In this report, for presentation to the Commissioner at the annual Science|Business Horizon 2020 conference on 16 February 2016 in Brussels, we suggest that an EIC focus on two fundamental problems: encouraging more breakthrough innovations, and scaling them up quickly within Europe and beyond. This requires tackling many sub-issues: market barriers, funding shortfalls, skills gaps, poor visibility, uncoordinated policies. But if we are to go through the political effort of creating a new agency – or deciding not to do so – there should be a clear, simple objective. In just four words: scale up breakthrough innovations.
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Innovation is a complex process, on which Europe has a spotty record. Where big institutions are needed for success – aerospace, autos, finance – Europe is a leader. Where fast-moving, disruptive organisations are needed – IT, online commerce, biopharma – it lags. This isn’t just a question of competitiveness in global markets; rather, it’s a fundamental issue for Europe internally: How good are Europe’s economy and society at absorbing and profiting from new technologies? The answer, many economists say: Not so good. Europe’s productivity growth lags that of many of its trading partners – in no small part because of the slow uptake of technologies. Boosting innovation and our capacity to absorb it, then, should matter to every European, not just to a few researchers or entrepreneurs.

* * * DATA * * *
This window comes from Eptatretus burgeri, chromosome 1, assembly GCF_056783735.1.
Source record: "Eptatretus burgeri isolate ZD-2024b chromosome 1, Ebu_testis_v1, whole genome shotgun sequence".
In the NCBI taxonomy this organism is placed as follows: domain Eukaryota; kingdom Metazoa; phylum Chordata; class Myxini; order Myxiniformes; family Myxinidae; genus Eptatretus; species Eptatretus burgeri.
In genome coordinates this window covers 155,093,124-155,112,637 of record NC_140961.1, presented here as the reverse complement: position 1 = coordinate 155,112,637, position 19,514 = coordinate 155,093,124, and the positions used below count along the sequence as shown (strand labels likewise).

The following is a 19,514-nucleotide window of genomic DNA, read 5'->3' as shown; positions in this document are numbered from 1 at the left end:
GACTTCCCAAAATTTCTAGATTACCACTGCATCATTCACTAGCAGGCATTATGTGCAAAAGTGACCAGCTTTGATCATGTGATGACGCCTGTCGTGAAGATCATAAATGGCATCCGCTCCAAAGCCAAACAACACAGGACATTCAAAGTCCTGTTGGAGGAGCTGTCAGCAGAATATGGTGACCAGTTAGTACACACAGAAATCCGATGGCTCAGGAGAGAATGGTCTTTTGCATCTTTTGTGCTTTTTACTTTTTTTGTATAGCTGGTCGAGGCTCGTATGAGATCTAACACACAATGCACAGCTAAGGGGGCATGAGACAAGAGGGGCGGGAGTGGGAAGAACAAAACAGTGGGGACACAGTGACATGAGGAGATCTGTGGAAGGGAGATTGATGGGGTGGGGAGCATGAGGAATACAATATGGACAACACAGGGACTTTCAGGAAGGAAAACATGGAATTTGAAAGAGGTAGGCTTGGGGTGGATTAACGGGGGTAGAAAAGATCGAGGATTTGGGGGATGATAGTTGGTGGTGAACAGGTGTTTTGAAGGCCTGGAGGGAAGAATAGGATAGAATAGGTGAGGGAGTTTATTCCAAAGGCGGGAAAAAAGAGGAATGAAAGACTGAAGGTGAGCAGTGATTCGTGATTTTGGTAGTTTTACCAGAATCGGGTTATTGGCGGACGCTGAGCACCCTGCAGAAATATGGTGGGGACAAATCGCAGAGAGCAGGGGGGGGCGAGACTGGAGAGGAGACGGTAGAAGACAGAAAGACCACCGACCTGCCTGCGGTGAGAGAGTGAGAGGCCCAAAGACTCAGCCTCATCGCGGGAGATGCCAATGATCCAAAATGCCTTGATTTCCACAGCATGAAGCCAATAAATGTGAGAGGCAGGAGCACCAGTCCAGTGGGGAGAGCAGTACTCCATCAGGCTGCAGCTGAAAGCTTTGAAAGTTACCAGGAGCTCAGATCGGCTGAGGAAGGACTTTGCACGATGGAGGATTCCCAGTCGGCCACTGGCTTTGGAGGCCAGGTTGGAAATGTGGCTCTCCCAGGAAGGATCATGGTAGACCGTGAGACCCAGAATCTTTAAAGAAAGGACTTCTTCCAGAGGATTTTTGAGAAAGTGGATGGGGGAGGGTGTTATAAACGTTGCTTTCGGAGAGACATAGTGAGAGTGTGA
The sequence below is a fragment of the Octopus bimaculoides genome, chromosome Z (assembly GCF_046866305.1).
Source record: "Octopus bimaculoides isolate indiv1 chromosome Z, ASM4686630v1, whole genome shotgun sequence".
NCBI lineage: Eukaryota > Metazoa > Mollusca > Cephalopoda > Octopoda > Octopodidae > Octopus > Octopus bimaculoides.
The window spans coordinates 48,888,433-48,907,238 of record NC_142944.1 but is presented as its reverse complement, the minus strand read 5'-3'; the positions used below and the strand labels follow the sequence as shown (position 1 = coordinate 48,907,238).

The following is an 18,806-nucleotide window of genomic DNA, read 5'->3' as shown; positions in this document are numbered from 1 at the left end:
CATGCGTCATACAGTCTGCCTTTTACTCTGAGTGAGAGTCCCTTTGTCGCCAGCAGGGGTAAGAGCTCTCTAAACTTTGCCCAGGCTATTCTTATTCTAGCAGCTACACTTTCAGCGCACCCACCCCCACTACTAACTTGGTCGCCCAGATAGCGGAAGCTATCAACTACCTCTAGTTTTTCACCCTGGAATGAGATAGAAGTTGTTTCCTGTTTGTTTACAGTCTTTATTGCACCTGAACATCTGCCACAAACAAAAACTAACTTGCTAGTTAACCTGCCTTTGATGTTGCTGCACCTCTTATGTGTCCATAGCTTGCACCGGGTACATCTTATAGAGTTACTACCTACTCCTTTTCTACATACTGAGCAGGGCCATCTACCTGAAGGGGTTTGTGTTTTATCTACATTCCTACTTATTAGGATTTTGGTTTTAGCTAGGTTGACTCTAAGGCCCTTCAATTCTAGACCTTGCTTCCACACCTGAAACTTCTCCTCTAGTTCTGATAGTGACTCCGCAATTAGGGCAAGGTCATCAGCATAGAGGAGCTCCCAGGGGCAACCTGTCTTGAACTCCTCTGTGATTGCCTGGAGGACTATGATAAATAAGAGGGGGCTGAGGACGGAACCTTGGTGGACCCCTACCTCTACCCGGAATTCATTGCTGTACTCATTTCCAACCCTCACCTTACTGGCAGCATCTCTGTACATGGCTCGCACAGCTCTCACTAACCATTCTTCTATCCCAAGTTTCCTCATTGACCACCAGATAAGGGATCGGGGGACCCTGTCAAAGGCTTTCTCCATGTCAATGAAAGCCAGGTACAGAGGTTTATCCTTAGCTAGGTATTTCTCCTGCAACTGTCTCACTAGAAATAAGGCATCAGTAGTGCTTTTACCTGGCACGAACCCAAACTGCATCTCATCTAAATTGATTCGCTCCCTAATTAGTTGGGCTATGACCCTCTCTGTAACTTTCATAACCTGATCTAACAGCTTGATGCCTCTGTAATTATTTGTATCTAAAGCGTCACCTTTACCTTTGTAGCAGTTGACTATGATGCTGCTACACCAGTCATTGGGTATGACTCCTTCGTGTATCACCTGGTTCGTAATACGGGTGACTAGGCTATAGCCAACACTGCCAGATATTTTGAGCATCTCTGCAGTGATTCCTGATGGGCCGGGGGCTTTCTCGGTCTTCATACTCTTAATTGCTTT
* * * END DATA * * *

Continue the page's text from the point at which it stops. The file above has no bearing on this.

What should be done about this? In June 2015, EU Research, Innovation and Science Commissioner Carlos Moedas opened a debate about it. Specifically, he raised the possibility of creating a new European Innovation Council, modeling the success of the much-praised European Research Council but focused on practical, market- or challenge-oriented innovation.